Emma has worked for the Medical Center Library since beginning her master’s degree in fall of 2011, first as a student assistant, then as a reference intern for the past year. She is looking forward to spending a week with some of the nation’s top medical librarians.  Emma plans to receive her degree in May.

Deirdre Scaggs Shares UK History at Founder’s Day Luncheon

Last Friday, February 22, the University of Kentucky celebrated its 148th birthday with a luncheon in the Alumni Gymnasium.  Deirdre Scaggs, Associate Dean for Special Collections, reviewed the university’s rich and diverse history over the past century and a half and UK’s strategic role in the development of the commonwealth.
President Eli Capilouto followed with remarks about the university’s future including an update on campus construction and highlights of UK’s academic and research successes.

Observations and Reflections

Next month Mary Beth Thomson and I are scheduled to present an “update” on UK Libraries to the University Senate.  It will be another opportunity to thank the UK faculty, staff, and students for their support this past year.  Mary Beth and I will also be sharing with the Senate information about collections, the budget, and new initiatives underway and planned to benefit students and faculty.

Wednesday, February 13, 2013

ASERL Executive Director Announces Research Data Initiative

The Association of Southeastern Research Libraries (ASERL) and the Southeast Universities Research Association (SURA) have endorsed language to assist their member institutions in drafting sound policies to govern the uses and management of research data generated by university faculty and staff.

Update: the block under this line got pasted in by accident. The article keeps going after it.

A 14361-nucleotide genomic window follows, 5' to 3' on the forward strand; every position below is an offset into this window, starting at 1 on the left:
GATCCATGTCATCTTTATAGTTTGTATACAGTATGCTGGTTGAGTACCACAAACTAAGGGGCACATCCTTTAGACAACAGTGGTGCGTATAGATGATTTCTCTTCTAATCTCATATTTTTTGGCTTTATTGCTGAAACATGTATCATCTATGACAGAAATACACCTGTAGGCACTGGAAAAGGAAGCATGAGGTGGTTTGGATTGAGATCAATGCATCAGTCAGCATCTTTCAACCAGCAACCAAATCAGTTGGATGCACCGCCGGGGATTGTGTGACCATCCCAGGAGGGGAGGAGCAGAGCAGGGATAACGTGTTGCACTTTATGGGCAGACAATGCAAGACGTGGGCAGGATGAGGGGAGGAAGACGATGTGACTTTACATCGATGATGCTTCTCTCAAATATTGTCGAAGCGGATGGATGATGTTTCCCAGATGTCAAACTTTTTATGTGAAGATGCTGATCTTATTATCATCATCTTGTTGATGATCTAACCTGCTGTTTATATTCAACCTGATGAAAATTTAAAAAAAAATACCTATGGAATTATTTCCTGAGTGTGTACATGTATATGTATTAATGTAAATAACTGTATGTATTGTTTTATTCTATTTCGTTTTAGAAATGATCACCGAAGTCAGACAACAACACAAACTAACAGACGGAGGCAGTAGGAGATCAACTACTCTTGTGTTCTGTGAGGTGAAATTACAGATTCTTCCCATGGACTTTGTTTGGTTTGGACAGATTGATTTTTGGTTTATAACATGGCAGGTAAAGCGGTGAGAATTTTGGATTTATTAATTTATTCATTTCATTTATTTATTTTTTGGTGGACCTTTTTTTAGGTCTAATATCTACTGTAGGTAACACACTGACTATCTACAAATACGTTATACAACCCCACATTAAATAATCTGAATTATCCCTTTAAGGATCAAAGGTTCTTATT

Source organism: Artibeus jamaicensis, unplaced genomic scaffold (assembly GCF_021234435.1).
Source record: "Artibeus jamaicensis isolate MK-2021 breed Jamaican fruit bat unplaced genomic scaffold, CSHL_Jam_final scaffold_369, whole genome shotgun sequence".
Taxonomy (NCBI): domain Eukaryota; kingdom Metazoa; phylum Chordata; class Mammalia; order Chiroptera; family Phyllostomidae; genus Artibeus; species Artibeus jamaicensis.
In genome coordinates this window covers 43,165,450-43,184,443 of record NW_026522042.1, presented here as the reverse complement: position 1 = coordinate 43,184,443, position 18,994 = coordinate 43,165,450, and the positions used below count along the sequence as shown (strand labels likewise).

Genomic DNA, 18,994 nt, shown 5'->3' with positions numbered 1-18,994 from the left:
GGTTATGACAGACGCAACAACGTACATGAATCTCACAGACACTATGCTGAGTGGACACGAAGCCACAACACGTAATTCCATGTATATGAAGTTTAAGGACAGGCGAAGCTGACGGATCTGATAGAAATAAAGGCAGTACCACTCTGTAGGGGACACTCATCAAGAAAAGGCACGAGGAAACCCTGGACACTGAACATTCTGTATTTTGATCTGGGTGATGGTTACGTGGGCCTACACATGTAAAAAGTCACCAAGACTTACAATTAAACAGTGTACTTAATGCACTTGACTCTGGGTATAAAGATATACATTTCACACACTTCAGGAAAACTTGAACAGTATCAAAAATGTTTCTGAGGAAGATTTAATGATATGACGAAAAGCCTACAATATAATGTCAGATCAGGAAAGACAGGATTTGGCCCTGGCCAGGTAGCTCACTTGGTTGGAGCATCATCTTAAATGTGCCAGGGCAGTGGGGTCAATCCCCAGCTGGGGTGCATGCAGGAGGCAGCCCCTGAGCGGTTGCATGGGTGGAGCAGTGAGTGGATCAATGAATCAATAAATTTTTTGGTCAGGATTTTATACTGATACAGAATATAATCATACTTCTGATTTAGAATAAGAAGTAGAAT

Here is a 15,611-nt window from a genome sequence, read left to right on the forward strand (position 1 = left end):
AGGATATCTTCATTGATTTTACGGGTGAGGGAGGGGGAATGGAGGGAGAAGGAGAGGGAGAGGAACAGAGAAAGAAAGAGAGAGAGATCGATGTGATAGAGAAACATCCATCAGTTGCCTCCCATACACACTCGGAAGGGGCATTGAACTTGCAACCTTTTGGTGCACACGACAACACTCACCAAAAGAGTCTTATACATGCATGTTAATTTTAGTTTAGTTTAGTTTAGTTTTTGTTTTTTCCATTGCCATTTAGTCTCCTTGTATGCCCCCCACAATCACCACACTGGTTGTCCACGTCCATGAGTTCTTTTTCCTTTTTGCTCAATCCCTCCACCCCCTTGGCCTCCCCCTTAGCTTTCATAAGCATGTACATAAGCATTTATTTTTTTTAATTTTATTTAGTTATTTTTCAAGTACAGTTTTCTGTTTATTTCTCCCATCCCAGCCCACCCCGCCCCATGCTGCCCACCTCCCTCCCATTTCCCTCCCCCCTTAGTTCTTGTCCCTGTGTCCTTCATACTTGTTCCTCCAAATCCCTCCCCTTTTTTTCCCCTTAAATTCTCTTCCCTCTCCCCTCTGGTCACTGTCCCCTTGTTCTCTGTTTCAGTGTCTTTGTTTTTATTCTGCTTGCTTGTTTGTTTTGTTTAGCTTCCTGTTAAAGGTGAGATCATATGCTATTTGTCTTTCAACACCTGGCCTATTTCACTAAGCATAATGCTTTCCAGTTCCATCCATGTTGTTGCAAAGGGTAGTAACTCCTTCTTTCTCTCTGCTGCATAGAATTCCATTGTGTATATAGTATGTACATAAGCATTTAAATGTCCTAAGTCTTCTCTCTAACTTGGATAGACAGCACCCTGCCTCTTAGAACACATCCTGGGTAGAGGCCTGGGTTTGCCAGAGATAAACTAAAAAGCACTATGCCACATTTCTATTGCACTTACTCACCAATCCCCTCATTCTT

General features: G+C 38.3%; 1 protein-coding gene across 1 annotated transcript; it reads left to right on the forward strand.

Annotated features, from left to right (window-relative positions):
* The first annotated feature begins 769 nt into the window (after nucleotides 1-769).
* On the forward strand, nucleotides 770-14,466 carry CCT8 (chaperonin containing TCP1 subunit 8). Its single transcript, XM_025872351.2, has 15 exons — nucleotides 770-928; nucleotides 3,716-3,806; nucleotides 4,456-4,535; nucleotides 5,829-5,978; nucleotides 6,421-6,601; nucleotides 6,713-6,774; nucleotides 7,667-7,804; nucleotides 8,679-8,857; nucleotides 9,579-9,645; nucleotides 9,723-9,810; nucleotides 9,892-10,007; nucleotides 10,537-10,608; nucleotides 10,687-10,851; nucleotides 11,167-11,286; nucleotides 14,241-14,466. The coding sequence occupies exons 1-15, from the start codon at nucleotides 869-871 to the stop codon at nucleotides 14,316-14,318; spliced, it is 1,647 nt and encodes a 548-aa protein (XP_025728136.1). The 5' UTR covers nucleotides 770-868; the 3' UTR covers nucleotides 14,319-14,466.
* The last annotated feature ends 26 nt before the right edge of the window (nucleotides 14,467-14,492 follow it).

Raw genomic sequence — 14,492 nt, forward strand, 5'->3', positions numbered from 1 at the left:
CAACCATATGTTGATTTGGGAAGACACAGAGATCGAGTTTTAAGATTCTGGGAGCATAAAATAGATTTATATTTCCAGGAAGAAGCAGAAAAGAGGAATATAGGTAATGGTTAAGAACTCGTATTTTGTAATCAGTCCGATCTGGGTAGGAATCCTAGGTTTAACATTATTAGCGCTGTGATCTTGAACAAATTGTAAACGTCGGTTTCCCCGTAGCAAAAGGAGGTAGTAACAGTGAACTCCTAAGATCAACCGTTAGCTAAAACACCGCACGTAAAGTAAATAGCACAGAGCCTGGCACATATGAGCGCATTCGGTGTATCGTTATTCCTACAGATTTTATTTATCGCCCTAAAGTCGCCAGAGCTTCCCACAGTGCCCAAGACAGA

John Burger, Executive Director of ASERL noted that “An emerging need for research universities is to craft policies that ensure research data are used and managed appropriately for the long term.  We are pleased to join together with our SURA colleagues to offer such a useful tool to help our members have fruitful conversations on their campuses to meet this need.”

The full announcement is available online at

The full text of the model policy document is available at

Lunch with the Dean

My lunches with staff continue and I recently enjoyed dining and talking with Jen Martin, Mary Schiefer, and Sarah Dorpinghaus.  Among many topics, we talked about haunted houses and exactly where in Iowa Sarah is from.  After sharing our favorite dog photos we left some time for observations about working in UK Libraries.

I hope you will submit your name for a future lunch.  I enjoy getting to know all of you better and hearing your observations about UK Libraries.

Kentucky American Water Room Almost Complete

Renovations to the Kentucky American Water Room (1-77) are nearly complete.  The room will soon be available again for library instruction, student study, and meetings.  New furniture has been installed  that is more conducive to group study and collaborative learning along with a wall mounted video monitor and new portable white boards.  The space also received a new coat of paint and new carpet.